Hydrogen’s triple promise: storage, security, decarbonization


Within the space of a few years, hydrogen has turned from energy industry buzzword into a sustainable solution with the potential to address some of the sector’s key challenges.

Nowhere was this more evident than at CERAWeek, the world leading energy conference in Texas. The event took place in March 2022, overshadowed by geopolitical challenges and surging global oil and gas prices. Issues of energy security and finding ways to switch to cleaner, renewable sources of power were high on the agenda.

And hydrogen was widely discussed as one of the potential solutions to those challenges. Speaking at the event, MHI EMEA Vice President of NEXT Energy Business Professor Emmanouil Kakaras discussed with co-panelists hydrogen’s role as a long-duration storage solution. The panel concluded that hydrogen’s potential as an energy transition fuel goes far beyond its storage capabilities. Here are three core benefits of developing a global hydrogen ecosystem.

An energy storage solution

Hydrogen can harness surplus renewable energy and store it for long durations, to help smooth out intermittency issues, seasonal power supply imbalances or extended periods of wind or solar curtailment.

As renewable energy is generated on a use-it-or-lose-it basis, surplus energy is currently either wasted or curtailed by switching off wind turbines, for example. Hydrogen provides a unique storage solution that can utilize this surplus, which produces no CO₂ emissions when combusted.

Once excess supply of clean energy is converted into green hydrogen, it can power gas turbines and generate electricity as and when required. This sustainable alternative to natural gas and other fossil fuels can be used to generate baseload backup power during periods of peak energy grid demand. It is also suitable for ironing out short- or long-duration intermittency imbalances associated with renewables when there is too little wind or sun to generate sufficient supply.

Fuels like green hydrogen can contribute to a country’s energy security
Fuels like green hydrogen can contribute to a country’s energy security

Boosting energy security

Fuels like green hydrogen that are derived from renewable energy sources can play a vital role in increasing a country’s energy security. Green hydrogen is not subject to the price spikes and energy import disruptions associated with fluctuating global oil and gas markets.

“We’re talking about the introduction of a new element of the energy mix. That’s not the first transformation that the energy mix has overcome, but this is the first one that’s going to happen on non-economic vector fuels,” explained CERAWeek panelist Yuri Freedman, Senior Director of Business Development at Southern California Gas Company.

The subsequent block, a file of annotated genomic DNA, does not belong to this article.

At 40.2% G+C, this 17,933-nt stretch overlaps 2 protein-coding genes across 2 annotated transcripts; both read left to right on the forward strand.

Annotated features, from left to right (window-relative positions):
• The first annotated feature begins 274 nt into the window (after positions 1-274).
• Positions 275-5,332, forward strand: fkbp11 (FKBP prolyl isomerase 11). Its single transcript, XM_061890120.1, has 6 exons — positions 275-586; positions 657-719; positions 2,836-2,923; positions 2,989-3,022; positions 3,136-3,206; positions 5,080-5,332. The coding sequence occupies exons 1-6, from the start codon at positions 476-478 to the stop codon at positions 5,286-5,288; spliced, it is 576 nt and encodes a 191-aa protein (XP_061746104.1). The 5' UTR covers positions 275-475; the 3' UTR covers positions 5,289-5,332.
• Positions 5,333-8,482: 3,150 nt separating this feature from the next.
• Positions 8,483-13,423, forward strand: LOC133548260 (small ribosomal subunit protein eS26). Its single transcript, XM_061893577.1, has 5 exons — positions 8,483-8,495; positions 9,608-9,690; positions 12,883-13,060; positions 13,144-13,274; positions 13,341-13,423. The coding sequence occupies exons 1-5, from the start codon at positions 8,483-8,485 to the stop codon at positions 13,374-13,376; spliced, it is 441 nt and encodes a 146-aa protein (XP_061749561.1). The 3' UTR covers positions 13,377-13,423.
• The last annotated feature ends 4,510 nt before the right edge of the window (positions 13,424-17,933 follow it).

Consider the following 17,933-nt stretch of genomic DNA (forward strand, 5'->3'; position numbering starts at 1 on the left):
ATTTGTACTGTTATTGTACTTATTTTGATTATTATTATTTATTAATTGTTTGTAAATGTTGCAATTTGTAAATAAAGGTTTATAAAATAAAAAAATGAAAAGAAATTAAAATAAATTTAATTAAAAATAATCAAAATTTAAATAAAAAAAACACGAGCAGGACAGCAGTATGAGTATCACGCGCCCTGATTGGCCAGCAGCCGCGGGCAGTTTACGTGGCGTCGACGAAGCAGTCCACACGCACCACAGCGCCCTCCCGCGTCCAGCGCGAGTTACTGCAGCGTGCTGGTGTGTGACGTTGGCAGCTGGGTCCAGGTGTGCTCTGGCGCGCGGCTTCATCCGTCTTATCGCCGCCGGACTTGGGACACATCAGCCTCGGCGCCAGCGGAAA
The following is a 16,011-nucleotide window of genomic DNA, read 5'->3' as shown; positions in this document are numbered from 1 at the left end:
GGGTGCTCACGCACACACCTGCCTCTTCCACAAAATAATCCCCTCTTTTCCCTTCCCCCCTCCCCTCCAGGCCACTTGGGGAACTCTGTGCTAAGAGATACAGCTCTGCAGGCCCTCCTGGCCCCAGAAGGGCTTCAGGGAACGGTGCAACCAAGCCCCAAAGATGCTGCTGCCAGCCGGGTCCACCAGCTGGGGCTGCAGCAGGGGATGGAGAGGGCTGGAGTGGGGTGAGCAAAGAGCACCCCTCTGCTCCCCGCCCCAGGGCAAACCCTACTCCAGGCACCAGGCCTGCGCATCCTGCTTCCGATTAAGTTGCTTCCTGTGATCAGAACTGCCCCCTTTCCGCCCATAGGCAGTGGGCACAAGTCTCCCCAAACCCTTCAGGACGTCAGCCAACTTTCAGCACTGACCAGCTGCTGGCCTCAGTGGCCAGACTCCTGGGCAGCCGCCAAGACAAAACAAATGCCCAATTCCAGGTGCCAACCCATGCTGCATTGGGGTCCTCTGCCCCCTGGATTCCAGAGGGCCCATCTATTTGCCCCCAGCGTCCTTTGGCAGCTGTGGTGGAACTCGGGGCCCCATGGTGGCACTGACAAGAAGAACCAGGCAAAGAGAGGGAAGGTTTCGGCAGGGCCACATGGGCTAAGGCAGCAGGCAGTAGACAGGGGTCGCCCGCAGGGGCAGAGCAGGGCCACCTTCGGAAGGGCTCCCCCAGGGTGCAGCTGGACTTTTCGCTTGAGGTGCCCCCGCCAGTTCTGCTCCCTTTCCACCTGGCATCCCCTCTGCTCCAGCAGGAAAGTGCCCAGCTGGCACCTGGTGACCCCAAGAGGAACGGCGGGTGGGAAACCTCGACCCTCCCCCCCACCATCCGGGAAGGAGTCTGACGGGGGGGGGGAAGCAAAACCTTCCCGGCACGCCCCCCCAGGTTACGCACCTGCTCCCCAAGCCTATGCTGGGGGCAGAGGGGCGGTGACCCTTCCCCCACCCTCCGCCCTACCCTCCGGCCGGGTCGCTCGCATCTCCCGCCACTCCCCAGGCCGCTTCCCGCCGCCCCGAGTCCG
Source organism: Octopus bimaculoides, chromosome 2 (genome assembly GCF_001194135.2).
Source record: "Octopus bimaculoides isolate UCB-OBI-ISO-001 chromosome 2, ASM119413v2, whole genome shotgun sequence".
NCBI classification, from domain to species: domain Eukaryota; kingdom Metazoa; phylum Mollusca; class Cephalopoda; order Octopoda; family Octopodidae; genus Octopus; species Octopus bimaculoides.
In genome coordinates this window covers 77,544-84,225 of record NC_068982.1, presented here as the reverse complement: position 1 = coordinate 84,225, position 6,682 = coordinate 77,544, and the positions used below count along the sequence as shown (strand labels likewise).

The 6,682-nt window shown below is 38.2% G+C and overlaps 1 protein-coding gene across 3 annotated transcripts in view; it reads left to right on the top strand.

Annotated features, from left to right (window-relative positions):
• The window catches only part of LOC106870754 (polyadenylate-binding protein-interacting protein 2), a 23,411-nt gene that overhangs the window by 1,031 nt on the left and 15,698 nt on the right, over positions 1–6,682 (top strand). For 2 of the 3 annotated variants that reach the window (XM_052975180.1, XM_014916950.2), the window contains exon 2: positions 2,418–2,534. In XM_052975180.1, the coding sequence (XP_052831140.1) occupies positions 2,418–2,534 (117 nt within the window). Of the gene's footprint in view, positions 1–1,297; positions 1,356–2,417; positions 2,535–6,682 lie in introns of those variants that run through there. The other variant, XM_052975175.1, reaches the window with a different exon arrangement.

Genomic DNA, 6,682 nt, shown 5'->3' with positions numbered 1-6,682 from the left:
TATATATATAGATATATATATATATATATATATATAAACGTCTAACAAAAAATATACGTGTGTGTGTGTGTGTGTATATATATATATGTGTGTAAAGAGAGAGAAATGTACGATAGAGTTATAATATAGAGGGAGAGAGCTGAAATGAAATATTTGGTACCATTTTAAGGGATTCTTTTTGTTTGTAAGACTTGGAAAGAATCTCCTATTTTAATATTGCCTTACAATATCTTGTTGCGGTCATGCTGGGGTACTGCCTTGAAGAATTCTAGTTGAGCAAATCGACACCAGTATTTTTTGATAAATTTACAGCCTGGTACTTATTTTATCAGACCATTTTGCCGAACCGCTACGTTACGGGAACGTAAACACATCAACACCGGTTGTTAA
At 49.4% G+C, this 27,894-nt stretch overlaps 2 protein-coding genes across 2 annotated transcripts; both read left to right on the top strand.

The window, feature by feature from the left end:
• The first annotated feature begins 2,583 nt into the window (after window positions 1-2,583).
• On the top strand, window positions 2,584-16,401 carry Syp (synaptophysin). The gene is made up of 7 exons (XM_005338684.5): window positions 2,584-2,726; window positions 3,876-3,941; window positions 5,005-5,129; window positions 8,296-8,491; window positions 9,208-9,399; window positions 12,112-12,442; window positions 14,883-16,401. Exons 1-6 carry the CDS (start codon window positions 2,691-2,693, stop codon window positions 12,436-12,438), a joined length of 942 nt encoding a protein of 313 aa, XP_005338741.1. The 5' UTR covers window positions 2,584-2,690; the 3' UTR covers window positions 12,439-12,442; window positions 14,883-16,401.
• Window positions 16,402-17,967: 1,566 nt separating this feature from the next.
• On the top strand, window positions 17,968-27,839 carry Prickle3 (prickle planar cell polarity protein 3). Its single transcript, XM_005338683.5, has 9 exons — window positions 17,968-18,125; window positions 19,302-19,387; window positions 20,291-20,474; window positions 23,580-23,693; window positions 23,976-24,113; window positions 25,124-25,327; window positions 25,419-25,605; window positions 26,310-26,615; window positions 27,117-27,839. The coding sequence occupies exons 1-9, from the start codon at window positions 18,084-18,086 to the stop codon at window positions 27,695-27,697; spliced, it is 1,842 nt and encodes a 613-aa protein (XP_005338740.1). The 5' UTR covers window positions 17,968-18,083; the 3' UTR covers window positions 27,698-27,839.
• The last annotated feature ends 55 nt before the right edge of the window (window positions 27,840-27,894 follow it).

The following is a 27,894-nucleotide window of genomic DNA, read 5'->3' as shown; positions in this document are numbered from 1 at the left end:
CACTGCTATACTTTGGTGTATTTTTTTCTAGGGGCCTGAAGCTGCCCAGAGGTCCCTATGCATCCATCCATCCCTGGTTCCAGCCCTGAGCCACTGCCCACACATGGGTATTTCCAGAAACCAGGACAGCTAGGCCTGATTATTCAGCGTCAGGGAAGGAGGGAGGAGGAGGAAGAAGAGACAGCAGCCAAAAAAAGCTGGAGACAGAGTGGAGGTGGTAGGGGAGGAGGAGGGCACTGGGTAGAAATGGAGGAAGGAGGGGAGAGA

For countries with abundant renewable resources, using clean energy from wind, solar or other sustainable sources to generate green hydrogen can reduce reliance on imported energy.

“On the one hand we have the value of hydrogen as a substitute fuel. On the other hand, we have the value of hydrogen as storage, which is not priced on thermal dynamics but is priced on the security of supply,” said Professor Kakaras.

Clean hydrogen can help decarbonize hard-to-abate sectors like heavy industry and transport
Clean hydrogen can help decarbonize hard-to-abate sectors like heavy industry and transport

Decarbonizing power, industry and transport

Blue hydrogen, generated from fossil fuels using carbon dioxide capture technologies, and green hydrogen from renewables provide cleaner alternative fuel sources than reliance on fossil fuels alone.

Low- and no-carbon hydrogen fuel can help decarbonize hard-to-abate sectors that can’t be easily electrified, including heavy industries like steelmaking and transport markets like shipping and road haulage.

The important factor is to create the legislation, the incentives and the need for carbon-free hydrogen, explained Professor Kakaras. Not just to substitute hydrogen in other sectors, but to open new markets for hydrogen, like power generation, and scale-up clean hydrogen production to bring down prices.

“Decarbonization is the difference between past efforts to introduce hydrogen and this time where I think we will make it,” he told the CERAWeek audience.

“The reason is the need for energy storage, the need to cope with intermittency of renewables and decarbonization.” “Hydrogen can deliver on the needs of humanity to be carbon neutral by 2050, so I think this is the game changer.”

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